From Feministe, among others, comes this story of a study testing for a correlation between a "dark triad" of negative personality traits (narcissism, impulsiveness and deceitfulness).
The sample was entirely college students. College students, while they're easy to get as samples (just make the study mandatory for an intro psych class), are not representative, because:
- They skew young - teens and early 20s. Younger people are more likely to be susceptible to both manipulation and to societal messages about these traits. (Similar to how there's a difference between a Nice Guy(TM) and a good man, there's a difference between a Bad Boy(TM) and an asshole.)
- They skew privileged - healthy, wealthy and (primarily) white.
- They may skew with respect to personality. If being narcissistic, impulsive or exploitative makes it tougher to get into college, then the ones who do may be more likely to have some compensating characteristic.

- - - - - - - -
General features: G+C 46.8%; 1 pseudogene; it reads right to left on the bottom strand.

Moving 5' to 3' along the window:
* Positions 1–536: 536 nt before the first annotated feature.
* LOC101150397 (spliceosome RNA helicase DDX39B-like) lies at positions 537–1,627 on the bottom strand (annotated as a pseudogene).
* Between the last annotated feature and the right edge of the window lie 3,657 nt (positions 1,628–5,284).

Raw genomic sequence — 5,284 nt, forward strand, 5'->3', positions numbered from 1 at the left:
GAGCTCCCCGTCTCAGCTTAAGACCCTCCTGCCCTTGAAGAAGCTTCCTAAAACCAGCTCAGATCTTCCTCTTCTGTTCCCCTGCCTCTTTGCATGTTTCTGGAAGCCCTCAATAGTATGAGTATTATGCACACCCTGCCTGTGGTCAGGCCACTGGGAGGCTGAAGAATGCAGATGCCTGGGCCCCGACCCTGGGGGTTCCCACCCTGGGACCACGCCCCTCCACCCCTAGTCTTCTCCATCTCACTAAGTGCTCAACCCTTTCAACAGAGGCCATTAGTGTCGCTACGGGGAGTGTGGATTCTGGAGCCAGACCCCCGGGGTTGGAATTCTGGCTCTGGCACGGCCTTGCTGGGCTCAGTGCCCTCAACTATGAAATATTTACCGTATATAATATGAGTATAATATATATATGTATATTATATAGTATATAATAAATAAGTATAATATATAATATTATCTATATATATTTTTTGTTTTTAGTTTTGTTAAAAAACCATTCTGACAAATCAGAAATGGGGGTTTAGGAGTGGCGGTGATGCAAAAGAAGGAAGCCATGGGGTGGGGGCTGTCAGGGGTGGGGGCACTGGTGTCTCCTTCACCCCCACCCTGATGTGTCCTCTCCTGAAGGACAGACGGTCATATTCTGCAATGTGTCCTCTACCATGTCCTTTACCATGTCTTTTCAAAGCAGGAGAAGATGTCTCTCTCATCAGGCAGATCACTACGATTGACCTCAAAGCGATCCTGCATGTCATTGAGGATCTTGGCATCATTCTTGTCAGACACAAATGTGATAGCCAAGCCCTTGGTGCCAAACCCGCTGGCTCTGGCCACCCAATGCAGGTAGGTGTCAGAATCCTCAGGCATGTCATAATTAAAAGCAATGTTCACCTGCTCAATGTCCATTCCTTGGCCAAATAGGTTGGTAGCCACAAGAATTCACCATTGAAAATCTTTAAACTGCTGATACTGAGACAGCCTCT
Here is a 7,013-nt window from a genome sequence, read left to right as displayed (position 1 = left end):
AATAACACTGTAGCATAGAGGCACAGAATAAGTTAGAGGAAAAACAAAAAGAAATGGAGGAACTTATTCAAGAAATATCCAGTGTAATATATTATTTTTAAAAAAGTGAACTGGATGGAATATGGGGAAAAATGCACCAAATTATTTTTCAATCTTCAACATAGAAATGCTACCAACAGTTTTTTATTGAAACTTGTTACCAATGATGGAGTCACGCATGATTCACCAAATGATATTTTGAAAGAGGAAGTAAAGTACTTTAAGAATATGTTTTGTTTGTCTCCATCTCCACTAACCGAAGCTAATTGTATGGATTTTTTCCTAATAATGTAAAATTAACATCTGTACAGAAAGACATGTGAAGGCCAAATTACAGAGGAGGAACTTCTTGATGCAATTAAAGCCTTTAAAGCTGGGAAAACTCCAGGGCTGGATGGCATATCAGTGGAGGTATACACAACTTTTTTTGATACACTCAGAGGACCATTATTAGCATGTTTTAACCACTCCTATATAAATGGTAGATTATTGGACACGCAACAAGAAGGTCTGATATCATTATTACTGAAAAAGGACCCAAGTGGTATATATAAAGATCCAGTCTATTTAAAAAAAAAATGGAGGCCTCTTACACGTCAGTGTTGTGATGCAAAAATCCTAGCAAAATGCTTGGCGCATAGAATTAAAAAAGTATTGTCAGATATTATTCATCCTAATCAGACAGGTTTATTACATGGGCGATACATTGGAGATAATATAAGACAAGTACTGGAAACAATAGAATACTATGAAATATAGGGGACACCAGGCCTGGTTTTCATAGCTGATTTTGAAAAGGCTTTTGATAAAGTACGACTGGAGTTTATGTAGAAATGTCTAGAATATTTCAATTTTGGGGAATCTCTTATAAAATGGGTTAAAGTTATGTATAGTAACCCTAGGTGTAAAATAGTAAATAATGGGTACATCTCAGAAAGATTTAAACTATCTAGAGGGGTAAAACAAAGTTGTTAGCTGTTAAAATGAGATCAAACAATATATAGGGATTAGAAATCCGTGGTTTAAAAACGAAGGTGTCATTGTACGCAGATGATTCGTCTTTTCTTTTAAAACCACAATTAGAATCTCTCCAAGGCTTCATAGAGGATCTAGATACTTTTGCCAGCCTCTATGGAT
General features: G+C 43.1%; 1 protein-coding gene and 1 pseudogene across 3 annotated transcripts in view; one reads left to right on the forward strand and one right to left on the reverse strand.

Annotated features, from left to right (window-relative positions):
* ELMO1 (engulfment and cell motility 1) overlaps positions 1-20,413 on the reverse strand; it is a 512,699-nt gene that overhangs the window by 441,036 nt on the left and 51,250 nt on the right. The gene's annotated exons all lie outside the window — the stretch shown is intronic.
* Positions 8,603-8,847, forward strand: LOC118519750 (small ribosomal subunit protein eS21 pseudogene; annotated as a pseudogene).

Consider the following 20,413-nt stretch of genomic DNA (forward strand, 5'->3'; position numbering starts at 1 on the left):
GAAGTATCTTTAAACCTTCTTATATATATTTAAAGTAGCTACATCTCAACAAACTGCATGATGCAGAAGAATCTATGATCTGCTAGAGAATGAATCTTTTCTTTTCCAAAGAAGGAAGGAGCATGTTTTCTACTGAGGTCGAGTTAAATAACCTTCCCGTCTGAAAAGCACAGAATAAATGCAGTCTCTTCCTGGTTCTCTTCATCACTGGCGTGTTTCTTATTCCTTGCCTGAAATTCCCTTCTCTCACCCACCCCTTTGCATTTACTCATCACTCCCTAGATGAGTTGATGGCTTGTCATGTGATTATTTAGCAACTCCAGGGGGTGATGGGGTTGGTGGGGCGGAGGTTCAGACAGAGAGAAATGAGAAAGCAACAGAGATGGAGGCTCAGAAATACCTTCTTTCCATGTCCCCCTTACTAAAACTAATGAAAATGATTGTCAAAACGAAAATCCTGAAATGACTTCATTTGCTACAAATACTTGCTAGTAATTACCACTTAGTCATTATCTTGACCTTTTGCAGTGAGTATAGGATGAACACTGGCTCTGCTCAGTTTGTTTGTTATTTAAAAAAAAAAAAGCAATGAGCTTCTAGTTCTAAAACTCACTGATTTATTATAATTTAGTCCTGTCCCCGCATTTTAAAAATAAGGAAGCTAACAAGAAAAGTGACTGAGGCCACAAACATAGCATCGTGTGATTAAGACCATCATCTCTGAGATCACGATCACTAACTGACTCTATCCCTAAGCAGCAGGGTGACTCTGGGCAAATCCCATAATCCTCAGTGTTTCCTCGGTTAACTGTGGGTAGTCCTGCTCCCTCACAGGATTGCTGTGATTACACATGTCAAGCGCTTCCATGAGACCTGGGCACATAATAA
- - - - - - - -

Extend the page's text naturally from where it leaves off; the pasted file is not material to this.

- They're asking about total number of partners, not partners over a given time period. Especially when you're talking about college students, total number of partners is heavily dependent on age of first sexual activity.
- The number is self-reported - it's not inconceivable that the "dark triad" personalities are more likely to lie about the number.
- The write-up conflates number of partners and desirability, which assumes that all these encounters were of the "enthusiastic consent" sort. (Especially since this correlation seems to be especially true of men.)
- It's also quite possible that those "dark triad" personalities are the sort that buy in to the "number of partners is your score," and so make more of an effort to increase the number for its own sake.
- The write-up also conflates number of partners and frequency of sex, which may not be - lots of people are in monogamous sexual relationships, which get counted as "one," just the same as a one-night stand, even though the amount of sex is very, very different.